Within the Cue List view, there is the ability for Moving Light Assistant to connect to a lighting console and automatically take photographs of every cue, or selected cues, in an imported Cue List.
The Moving Light Assistant Cue List is synchronised to the lighting console by MSC via a MIDI interface, and this feature must be configured. See Midi Show Control for more information.
Both the Follow Console and Auto Photograph toolbar buttons must be selected to enable automatic photography.
Selecting Cues to Photograph
The Auto column in the Cue List controls which cues will be photographed. Check the column for each cue you want to be photographed.
Contiguous or non-contiguous ranges of cues may be selected in the Cue List using the Ctrl and Shift keys, and checking just one ‘Auto’ box within the selected range. All the Auto boxes will be checked in the selected cues.
To select or deselect all cues for photographing, select any cue in the Cue List table and use the Select All or Deselect All commands in the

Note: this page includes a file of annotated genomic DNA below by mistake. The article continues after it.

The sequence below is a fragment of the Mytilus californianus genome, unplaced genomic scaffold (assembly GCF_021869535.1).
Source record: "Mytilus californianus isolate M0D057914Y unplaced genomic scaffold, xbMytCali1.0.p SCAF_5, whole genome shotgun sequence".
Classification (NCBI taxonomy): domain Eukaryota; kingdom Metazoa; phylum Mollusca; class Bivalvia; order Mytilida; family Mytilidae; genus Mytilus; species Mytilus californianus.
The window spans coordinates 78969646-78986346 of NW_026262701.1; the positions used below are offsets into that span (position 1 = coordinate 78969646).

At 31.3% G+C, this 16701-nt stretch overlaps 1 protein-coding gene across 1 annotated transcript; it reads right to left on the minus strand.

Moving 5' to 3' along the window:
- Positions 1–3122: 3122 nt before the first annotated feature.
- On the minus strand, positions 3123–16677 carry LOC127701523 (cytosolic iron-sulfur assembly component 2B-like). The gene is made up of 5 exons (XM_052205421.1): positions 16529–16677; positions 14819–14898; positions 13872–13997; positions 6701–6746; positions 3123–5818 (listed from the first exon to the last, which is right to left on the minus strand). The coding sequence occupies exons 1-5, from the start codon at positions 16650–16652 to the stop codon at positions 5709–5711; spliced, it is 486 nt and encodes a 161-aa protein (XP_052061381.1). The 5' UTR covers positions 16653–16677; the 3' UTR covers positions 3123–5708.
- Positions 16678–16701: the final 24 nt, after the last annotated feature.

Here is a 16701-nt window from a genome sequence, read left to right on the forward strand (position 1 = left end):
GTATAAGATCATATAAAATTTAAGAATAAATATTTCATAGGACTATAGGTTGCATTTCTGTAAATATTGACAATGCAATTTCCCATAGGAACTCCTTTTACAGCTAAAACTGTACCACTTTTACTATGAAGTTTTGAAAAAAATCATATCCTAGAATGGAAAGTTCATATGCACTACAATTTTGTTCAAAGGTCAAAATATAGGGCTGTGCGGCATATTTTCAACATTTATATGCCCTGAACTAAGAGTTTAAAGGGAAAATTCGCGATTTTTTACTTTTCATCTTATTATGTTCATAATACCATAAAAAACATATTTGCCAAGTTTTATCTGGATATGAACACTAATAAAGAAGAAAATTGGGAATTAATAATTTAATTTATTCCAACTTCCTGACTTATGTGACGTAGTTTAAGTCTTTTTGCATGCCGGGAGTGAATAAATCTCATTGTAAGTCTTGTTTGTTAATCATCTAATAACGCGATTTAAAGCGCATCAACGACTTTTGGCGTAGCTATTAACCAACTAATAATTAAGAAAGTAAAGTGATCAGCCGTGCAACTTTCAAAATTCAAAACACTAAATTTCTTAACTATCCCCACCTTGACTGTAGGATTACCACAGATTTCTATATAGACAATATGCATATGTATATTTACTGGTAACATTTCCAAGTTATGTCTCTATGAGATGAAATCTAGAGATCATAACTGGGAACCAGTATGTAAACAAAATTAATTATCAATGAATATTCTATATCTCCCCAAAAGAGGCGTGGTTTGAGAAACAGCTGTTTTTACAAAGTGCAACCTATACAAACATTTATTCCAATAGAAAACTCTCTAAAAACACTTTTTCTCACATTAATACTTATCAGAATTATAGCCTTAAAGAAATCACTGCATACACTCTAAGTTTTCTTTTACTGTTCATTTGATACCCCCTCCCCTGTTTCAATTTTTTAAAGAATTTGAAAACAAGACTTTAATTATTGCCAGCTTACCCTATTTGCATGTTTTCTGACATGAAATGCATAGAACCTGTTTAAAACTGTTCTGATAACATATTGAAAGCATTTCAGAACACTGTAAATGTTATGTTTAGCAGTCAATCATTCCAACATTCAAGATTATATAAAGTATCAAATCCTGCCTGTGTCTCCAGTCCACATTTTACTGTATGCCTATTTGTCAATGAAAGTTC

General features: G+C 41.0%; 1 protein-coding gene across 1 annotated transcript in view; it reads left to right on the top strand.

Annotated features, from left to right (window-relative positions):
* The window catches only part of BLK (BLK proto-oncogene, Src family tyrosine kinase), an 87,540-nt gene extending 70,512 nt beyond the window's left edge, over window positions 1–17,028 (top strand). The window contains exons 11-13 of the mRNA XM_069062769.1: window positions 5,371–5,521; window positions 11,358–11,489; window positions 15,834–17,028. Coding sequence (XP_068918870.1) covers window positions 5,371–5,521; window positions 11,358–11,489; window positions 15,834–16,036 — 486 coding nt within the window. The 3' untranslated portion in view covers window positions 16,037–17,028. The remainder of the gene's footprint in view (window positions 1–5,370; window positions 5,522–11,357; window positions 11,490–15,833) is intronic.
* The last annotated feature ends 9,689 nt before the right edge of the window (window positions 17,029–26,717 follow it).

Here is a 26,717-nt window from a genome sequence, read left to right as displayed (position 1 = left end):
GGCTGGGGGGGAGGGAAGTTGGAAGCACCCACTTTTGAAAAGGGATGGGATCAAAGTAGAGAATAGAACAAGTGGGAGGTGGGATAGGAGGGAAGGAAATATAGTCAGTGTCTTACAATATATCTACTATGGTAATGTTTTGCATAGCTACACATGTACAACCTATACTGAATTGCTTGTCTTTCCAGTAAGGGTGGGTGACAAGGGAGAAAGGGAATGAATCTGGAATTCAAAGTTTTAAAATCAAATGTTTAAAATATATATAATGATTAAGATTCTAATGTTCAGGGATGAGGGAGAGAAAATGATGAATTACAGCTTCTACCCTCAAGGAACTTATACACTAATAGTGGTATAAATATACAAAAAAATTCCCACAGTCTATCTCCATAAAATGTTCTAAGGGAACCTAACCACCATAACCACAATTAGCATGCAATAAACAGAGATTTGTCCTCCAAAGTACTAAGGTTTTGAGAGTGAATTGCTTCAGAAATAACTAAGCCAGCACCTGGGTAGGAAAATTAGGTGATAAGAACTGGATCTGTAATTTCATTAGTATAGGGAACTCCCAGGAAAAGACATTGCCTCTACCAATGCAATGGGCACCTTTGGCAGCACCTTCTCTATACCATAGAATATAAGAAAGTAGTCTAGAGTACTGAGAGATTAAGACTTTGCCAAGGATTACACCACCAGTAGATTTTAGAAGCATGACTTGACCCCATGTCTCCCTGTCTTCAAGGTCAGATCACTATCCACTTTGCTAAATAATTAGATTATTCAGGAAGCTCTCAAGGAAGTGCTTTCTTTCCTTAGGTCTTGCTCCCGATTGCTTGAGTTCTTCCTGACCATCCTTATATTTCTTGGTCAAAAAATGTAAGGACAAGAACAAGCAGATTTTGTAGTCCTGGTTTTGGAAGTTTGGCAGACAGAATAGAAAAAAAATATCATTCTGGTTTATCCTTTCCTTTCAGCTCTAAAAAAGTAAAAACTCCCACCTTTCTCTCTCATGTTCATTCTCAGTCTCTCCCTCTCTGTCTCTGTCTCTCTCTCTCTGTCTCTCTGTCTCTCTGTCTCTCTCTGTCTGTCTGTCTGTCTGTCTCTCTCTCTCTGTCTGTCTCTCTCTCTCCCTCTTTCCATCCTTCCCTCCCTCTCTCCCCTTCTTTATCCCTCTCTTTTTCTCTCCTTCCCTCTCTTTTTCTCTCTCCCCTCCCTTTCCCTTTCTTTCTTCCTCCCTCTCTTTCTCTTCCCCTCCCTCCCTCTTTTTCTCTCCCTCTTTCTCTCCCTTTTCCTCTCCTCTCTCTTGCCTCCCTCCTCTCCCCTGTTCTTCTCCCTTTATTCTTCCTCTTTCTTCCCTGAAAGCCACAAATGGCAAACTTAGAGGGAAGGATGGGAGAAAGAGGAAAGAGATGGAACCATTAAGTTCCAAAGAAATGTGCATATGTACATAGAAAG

The state of the Auto checkboxes is saved in the Moving Light Assistant show file, and will be preserved if the show file is closed and subsequently re-opened.
Taking Automatic Photographs
- Ensure the lighting console and Moving Light Assistant are both correctly configured and linked via MSC over MIDI.
- Ensure the camera is connected and configured for automatic shutter control.
- Select the cues to be photographed in the imported Cue List by checking the relevant ‘Auto’ boxes.
- Enable Follow Console and Auto Photograph on the Cue List view toolbar.
- Run the cue or cues on the lighting console.
The Moving Light Assistant Cue List will synchronise to the current cue on stage. A cue progress task bar in the Cue List view will show the progress of the cue based upon the cue timing information held in the show file. When the cue is complete, the photograph will be taken. Continue to run cues on the lighting console to take more cue photographs.
When taking automated photographs, it is advisable to set-up the camera to take photographs as fast as possible, with the minimum of delay. Slow cameras may struggle to keep up in fast cue sequences, leading to photographs being associated with the wrong cues.